After the cleft is cut into a familiar shape with the drawknife, he uses a curved blade block plane to carve out a steep backbone and refine the bat's profile. A belt sander with a soft cushion smooths the surfaces and he buffs out small imperfections by hand. He finishes the bat with a traditional polishing technique using a shin bone from horse, soaked in linseed oil for a year, which seals the timber.
Laver sourced his shin bone from a neighbour whose beloved family pony died. On the heap to be burnt, Laver was sent down with a hacksaw to cut through the bloated, rotting carcass.
"Eventually I got the shin off, and it was the worst thing I had ever done," he said.
Laver has made bats for the greatest cricketers of all time.
West Indies legend Brian Lara and former Australia captain Steve Waugh used bats made by Laver.
In the twilight of their careers the great English all rounder Ian Botham and the indomitable Viv Richards chose his bats.
And he was asked to work on perhaps the world's most famous bat, for Sachin Tendulkar, during India's tours to New Zealand.
One enduring fan is former Sri Lankan captain Sanath Jayasuriya who scored 200 with his first Laver bat (and then proceeded to break it), and never looked back.
"I caught up with him a little while ago and he always kept that first one, it is on his mantelpiece at home, it's his defining bat. He just loved it, that was exactly what he liked. Since then I made loads for him, he was ordering many, many bats every year," Laver said.
But Laver's work is often hidden beneath the stickers of the well known, high-paying, sponsors. The names of top New Zealand players are scrawled on tags hanging from bats around the workshop but he can't discuss which professional players he is currently working with.
The lack of celebrity publicity doesn't worry Laver. His business is built around word of mouth recommendations from cricket fanatics willing to spend up to $2400 for a bat package.
"You have to prove yourself. You are really asking people to trust your product and what you are doing rather than buying it because Ricky Ponting or Michael Clarke is using it," Laver said.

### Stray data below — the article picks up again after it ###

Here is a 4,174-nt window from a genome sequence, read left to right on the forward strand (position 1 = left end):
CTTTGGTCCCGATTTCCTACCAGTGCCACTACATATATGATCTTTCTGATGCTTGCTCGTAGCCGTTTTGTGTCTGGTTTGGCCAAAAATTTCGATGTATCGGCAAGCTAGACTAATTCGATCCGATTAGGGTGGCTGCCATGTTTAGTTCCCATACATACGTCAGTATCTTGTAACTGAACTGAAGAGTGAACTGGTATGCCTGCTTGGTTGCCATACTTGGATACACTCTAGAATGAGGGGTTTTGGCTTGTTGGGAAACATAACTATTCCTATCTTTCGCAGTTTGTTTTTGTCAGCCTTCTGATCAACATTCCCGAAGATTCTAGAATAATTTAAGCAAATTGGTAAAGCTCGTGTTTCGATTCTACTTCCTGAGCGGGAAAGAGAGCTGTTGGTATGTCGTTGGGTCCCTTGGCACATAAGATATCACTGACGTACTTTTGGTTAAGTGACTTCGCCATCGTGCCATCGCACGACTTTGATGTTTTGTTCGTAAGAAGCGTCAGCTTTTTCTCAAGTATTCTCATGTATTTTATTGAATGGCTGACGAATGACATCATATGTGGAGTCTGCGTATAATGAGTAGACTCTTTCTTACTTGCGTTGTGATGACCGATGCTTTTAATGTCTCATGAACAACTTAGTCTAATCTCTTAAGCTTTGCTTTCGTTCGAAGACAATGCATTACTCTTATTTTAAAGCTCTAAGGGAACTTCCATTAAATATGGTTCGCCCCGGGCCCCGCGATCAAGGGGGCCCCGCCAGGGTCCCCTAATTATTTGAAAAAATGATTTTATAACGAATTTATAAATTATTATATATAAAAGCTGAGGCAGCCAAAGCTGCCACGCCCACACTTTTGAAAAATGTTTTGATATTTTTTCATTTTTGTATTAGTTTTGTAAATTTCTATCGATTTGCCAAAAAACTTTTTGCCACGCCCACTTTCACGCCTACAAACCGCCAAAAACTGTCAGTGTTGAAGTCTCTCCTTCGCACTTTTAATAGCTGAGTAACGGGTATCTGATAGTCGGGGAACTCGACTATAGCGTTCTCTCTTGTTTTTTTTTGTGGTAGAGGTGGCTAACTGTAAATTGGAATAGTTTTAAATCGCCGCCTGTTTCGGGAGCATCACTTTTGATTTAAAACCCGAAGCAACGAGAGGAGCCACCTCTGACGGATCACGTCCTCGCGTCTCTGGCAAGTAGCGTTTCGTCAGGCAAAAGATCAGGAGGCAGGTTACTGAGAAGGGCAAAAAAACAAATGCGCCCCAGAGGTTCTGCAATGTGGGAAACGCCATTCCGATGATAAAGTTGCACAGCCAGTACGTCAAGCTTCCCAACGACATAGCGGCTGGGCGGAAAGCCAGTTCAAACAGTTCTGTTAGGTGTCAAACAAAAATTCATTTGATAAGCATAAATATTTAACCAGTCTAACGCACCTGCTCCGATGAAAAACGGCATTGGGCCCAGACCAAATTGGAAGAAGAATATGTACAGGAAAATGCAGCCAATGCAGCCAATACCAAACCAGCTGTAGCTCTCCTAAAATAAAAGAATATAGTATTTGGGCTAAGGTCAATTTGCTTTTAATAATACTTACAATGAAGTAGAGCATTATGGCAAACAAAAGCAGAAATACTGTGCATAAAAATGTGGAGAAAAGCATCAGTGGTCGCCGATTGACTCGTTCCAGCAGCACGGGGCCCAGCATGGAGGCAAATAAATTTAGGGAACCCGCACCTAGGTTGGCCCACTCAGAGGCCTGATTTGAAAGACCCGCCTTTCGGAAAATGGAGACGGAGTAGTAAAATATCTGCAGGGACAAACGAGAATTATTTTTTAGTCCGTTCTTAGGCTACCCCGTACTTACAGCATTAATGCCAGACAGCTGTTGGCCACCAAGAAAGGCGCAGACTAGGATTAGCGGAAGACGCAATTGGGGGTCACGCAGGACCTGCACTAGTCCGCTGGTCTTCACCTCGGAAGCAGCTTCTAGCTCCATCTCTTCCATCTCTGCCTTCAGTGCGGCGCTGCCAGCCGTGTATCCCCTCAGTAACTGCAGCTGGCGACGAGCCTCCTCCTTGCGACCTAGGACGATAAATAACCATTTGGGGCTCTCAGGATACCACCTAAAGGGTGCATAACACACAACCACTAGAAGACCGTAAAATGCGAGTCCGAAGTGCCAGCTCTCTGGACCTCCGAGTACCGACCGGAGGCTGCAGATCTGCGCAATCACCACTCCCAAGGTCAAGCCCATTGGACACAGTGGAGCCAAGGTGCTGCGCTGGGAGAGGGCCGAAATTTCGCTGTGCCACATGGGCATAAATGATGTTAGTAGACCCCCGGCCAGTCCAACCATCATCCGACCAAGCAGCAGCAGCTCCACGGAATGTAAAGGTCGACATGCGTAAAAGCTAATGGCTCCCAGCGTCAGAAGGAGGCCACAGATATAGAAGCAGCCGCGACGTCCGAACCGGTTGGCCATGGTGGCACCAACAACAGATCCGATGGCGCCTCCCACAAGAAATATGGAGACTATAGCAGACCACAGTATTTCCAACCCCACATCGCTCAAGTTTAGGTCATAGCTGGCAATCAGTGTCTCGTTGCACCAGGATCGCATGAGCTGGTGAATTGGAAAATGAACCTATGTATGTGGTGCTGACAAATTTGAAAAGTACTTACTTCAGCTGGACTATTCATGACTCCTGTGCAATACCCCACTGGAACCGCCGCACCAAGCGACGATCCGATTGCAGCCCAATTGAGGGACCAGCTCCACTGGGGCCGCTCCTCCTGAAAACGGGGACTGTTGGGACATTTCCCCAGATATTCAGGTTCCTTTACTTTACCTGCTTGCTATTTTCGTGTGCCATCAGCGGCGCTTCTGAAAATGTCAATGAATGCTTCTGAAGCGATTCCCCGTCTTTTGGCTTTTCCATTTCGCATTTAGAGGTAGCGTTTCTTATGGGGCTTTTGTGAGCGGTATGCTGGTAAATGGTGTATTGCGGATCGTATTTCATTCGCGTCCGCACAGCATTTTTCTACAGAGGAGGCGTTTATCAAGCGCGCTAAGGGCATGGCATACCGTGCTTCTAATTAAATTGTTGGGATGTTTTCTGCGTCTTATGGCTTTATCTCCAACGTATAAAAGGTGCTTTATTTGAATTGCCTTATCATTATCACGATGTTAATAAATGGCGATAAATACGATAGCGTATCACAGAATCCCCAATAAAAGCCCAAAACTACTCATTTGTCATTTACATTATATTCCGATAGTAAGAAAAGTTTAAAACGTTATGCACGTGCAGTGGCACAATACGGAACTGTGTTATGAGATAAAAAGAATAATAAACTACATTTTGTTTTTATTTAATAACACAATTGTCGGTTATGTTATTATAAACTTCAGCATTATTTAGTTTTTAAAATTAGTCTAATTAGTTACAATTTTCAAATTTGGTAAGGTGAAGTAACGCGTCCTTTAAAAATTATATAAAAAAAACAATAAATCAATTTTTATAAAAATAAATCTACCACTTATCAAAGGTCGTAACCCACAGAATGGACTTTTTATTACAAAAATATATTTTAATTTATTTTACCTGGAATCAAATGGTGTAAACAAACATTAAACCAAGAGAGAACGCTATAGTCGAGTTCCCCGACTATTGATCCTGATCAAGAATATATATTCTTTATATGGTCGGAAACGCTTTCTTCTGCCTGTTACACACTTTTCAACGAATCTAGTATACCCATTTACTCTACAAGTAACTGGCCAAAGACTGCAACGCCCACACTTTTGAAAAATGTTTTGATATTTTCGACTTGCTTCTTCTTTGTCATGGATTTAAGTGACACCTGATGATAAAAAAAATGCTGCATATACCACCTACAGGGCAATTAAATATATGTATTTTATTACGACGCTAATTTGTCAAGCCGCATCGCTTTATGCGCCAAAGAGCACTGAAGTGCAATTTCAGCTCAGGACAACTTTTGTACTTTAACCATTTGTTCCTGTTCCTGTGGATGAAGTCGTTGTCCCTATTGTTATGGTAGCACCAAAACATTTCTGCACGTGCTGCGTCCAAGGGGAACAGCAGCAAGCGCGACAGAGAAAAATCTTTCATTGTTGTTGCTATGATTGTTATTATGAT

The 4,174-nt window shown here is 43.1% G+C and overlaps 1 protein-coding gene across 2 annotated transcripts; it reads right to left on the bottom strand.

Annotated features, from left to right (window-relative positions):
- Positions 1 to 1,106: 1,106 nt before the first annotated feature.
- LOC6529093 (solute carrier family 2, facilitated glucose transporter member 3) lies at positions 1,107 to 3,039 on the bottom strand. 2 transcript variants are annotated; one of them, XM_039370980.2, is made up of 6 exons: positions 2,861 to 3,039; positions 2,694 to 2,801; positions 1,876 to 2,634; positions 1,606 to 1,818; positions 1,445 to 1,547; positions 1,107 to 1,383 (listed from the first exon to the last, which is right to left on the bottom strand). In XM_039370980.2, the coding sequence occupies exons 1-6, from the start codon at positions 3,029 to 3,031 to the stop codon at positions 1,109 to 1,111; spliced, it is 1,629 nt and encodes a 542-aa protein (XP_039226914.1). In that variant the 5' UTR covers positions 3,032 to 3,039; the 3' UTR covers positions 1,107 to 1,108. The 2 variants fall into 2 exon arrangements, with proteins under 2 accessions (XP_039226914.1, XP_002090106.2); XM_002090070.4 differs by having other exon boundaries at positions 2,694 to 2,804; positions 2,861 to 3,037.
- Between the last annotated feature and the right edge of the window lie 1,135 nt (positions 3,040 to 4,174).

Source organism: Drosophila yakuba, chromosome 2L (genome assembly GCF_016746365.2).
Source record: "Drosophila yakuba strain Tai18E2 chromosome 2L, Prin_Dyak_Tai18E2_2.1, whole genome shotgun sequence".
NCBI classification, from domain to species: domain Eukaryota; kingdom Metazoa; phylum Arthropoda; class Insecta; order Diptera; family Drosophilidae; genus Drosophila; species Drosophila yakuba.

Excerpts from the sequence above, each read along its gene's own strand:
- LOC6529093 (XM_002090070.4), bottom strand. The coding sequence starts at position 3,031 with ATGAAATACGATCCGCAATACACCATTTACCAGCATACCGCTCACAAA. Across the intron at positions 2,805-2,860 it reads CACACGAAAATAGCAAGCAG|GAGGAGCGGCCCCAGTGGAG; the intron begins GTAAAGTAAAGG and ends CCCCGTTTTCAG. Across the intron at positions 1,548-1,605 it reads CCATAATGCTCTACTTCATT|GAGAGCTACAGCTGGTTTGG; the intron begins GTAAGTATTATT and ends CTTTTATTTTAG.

Around 90 to 95 per cent of Laver & Wood's business is exports. High costs and the intensive labour mean the bats are expensive and the average sale price is about $580, and quickly goes up. But many customers look at the product as more than sporting equipment.
Wealthy Indians living in the US are big buyers and look at a James Laver bat as a status symbol. They will often purchase the "Signature Package", featuring the top end Laver bat destined for the mantelpiece and a replica bat for game use.
"It's their bling. They could buy 10 bats for the money of our one," he said.
The reputation of his bats has spread quickly through Australia, where everyone from premier club players to 1st XI schoolboys are willing to pay for the best.
"They will spend their last dollars on a cricket bat," Laver said of the Australian market.
The New Zealand market is more of a struggle, where the back pocket and rugby dominate.
"It's a very different purchasing mentality. I learned that very quickly. It wasn't a market worth going after really hard," he said.
For the past three years the company has grown at around 20 per cent a year and turns over around $600,000. Despite the high price of willow, the steady growth has allowed Laver & Wood to keep expanding and orders keep coming in from around the world. Everything going to plan, the company believes it will comfortably be the world's dominant bespoke bat maker by 2015.
"I'm really stoked where we are sitting with our reputation and what we are doing. It has taken a lot of hard work in the last 14, 15 years," he said.
The mild English climate allows willow to grow at a steady rate that creates light, strong and resilient timber that can be easily compressed during the bat-making process creating a high rebound factor. Willow grown in the warm summers of New Zealand, Australia and India is more dense and brittle and will often split and crack under the pressing process. A mature cricket bat willow tree is usually 15 to 20 years old. After felling, the lower 3.5m of the trunk is sawn into three or four rounds each of about 700mm long. These are then split lengthways into clefts – the beginnings of a bat. Willow is also used to make artificial limbs, wooden toys, and baskets.
Sunday Star Times